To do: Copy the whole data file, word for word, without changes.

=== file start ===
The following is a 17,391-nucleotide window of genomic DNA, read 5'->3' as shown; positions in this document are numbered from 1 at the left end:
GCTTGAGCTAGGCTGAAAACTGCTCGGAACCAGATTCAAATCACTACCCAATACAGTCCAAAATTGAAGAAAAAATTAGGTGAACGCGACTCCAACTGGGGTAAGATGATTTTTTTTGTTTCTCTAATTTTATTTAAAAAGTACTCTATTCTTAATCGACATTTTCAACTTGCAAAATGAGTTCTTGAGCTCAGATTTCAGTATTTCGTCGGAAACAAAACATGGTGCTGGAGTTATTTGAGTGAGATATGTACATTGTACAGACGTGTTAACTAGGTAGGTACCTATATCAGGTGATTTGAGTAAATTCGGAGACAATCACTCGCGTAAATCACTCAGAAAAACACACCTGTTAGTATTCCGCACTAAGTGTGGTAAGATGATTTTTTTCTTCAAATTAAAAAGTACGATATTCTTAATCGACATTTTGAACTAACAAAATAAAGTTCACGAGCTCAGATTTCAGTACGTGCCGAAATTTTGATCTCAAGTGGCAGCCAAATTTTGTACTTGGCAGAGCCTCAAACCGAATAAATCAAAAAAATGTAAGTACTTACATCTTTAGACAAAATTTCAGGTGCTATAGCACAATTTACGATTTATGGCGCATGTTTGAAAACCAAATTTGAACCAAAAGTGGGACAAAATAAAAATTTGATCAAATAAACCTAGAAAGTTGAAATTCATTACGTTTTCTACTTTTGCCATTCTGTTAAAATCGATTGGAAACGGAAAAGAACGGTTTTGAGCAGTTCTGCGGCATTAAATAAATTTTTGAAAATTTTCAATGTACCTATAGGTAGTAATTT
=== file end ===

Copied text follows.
The following is a 17,391-nucleotide window of genomic DNA, read 5'->3' as shown; positions in this document are numbered from 1 at the left end:
GCTTGAGCTAGGCTGAAAACTGCTCGGAACCAGATTCAAATCACTACCCAATACAGTCCAAAATTGAAGAAAAAATTAGGTGAACGCGACTCCAACTGGGGTAAGATGATTTTTTTTGTTTCTCTAATTTTATTTAAAAAGTACTCTATTCTTAATCGACATTTTCAACTTGCAAAATGAGTTCTTGAGCTCAGATTTCAGTATTTCGTCGGAAACAAAACATGGTGCTGGAGTTATTTGAGTGAGATATGTACATTGTACAGACGTGTTAACTAGGTAGGTACCTATATCAGGTGATTTGAGTAAATTCGGAGACAATCACTCGCGTAAATCACTCAGAAAAACACACCTGTTAGTATTCCGCACTAAGTGTGGTAAGATGATTTTTTTCTTCAAATTAAAAAGTACGATATTCTTAATCGACATTTTGAACTAACAAAATAAAGTTCACGAGCTCAGATTTCAGTACGTGCCGAAATTTTGATCTCAAGTGGCAGCCAAATTTTGTACTTGGCAGAGCCTCAAACCGAATAAATCAAAAAAATGTAAGTACTTACATCTTTAGACAAAATTTCAGGTGCTATAGCACAATTTACGATTTATGGCGCATGTTTGAAAACCAAATTTGAACCAAAAGTGGGACAAAATAAAAATTTGATCAAATAAACCTAGAAAGTTGAAATTCATTACGTTTTCTACTTTTGCCATTCTGTTAAAATCGATTGGAAACGGAAAAGAACGGTTTTGAGCAGTTCTGCGGCATTAAATAAATTTTTGAAAATTTTCAATGTACCTATAGGTAGTAATTT